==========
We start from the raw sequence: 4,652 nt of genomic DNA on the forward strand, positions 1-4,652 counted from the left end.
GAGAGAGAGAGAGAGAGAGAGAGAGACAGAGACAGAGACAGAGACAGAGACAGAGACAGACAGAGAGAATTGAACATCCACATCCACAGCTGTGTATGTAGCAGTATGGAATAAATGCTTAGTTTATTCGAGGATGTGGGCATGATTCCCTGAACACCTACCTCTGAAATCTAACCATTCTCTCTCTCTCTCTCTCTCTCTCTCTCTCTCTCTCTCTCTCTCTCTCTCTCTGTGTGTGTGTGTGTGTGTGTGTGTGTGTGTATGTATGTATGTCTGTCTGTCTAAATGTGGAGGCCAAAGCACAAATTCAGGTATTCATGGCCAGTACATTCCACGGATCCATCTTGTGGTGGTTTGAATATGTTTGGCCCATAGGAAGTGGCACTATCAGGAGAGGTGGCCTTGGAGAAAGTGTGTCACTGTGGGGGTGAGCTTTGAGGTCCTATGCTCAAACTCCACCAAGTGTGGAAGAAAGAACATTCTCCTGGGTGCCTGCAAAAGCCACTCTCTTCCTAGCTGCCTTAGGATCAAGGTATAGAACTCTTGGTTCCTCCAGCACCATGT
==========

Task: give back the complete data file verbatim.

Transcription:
We start from the raw sequence: 4,652 nt of genomic DNA on the forward strand, positions 1-4,652 counted from the left end.
GAGAGAGAGAGAGAGAGAGAGAGAGACAGAGACAGAGACAGAGACAGAGACAGAGACAGACAGAGAGAATTGAACATCCACATCCACAGCTGTGTATGTAGCAGTATGGAATAAATGCTTAGTTTATTCGAGGATGTGGGCATGATTCCCTGAACACCTACCTCTGAAATCTAACCATTCTCTCTCTCTCTCTCTCTCTCTCTCTCTCTCTCTCTCTCTCTCTCTCTCTCTGTGTGTGTGTGTGTGTGTGTGTGTGTGTGTATGTATGTATGTCTGTCTGTCTAAATGTGGAGGCCAAAGCACAAATTCAGGTATTCATGGCCAGTACATTCCACGGATCCATCTTGTGGTGGTTTGAATATGTTTGGCCCATAGGAAGTGGCACTATCAGGAGAGGTGGCCTTGGAGAAAGTGTGTCACTGTGGGGGTGAGCTTTGAGGTCCTATGCTCAAACTCCACCAAGTGTGGAAGAAAGAACATTCTCCTGGGTGCCTGCAAAAGCCACTCTCTTCCTAGCTGCCTTAGGATCAAGGTATAGAACTCTTGGTTCCTCCAGCACCATGT